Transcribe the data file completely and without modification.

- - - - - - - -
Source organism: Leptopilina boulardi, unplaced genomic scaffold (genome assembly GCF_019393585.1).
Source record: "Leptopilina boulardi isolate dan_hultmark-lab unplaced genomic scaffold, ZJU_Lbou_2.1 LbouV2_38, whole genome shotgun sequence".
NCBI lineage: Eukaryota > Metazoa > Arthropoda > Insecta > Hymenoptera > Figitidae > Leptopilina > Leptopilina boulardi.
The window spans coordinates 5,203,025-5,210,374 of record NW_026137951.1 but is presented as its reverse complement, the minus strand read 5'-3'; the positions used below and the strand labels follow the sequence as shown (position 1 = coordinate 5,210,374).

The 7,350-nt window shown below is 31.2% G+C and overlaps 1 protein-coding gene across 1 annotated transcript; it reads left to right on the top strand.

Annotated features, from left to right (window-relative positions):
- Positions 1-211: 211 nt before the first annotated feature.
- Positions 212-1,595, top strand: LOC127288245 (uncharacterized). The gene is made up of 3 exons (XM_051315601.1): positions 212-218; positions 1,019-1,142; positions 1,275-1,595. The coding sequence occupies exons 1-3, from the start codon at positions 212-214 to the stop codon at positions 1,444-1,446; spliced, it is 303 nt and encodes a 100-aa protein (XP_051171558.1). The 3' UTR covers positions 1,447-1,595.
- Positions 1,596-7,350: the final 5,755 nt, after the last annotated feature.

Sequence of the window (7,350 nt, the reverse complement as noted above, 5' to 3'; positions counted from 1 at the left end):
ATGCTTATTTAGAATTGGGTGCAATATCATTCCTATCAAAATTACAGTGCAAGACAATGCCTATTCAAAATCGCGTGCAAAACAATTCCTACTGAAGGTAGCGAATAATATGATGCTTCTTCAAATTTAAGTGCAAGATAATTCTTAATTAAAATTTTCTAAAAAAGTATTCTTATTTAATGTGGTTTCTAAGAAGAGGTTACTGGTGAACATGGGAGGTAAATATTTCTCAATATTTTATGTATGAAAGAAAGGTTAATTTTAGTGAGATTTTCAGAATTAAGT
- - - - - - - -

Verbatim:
Source organism: Leptopilina boulardi, unplaced genomic scaffold (genome assembly GCF_019393585.1).
Source record: "Leptopilina boulardi isolate dan_hultmark-lab unplaced genomic scaffold, ZJU_Lbou_2.1 LbouV2_38, whole genome shotgun sequence".
NCBI lineage: Eukaryota > Metazoa > Arthropoda > Insecta > Hymenoptera > Figitidae > Leptopilina > Leptopilina boulardi.
The window spans coordinates 5,203,025-5,210,374 of record NW_026137951.1 but is presented as its reverse complement, the minus strand read 5'-3'; the positions used below and the strand labels follow the sequence as shown (position 1 = coordinate 5,210,374).

The 7,350-nt window shown below is 31.2% G+C and overlaps 1 protein-coding gene across 1 annotated transcript; it reads left to right on the top strand.

Annotated features, from left to right (window-relative positions):
- Positions 1-211: 211 nt before the first annotated feature.
- Positions 212-1,595, top strand: LOC127288245 (uncharacterized). The gene is made up of 3 exons (XM_051315601.1): positions 212-218; positions 1,019-1,142; positions 1,275-1,595. The coding sequence occupies exons 1-3, from the start codon at positions 212-214 to the stop codon at positions 1,444-1,446; spliced, it is 303 nt and encodes a 100-aa protein (XP_051171558.1). The 3' UTR covers positions 1,447-1,595.
- Positions 1,596-7,350: the final 5,755 nt, after the last annotated feature.

Sequence of the window (7,350 nt, the reverse complement as noted above, 5' to 3'; positions counted from 1 at the left end):
ATGCTTATTTAGAATTGGGTGCAATATCATTCCTATCAAAATTACAGTGCAAGACAATGCCTATTCAAAATCGCGTGCAAAACAATTCCTACTGAAGGTAGCGAATAATATGATGCTTCTTCAAATTTAAGTGCAAGATAATTCTTAATTAAAATTTTCTAAAAAAGTATTCTTATTTAATGTGGTTTCTAAGAAGAGGTTACTGGTGAACATGGGAGGTAAATATTTCTCAATATTTTATGTATGAAAGAAAGGTTAATTTTAGTGAGATTTTCAGAATTAAGT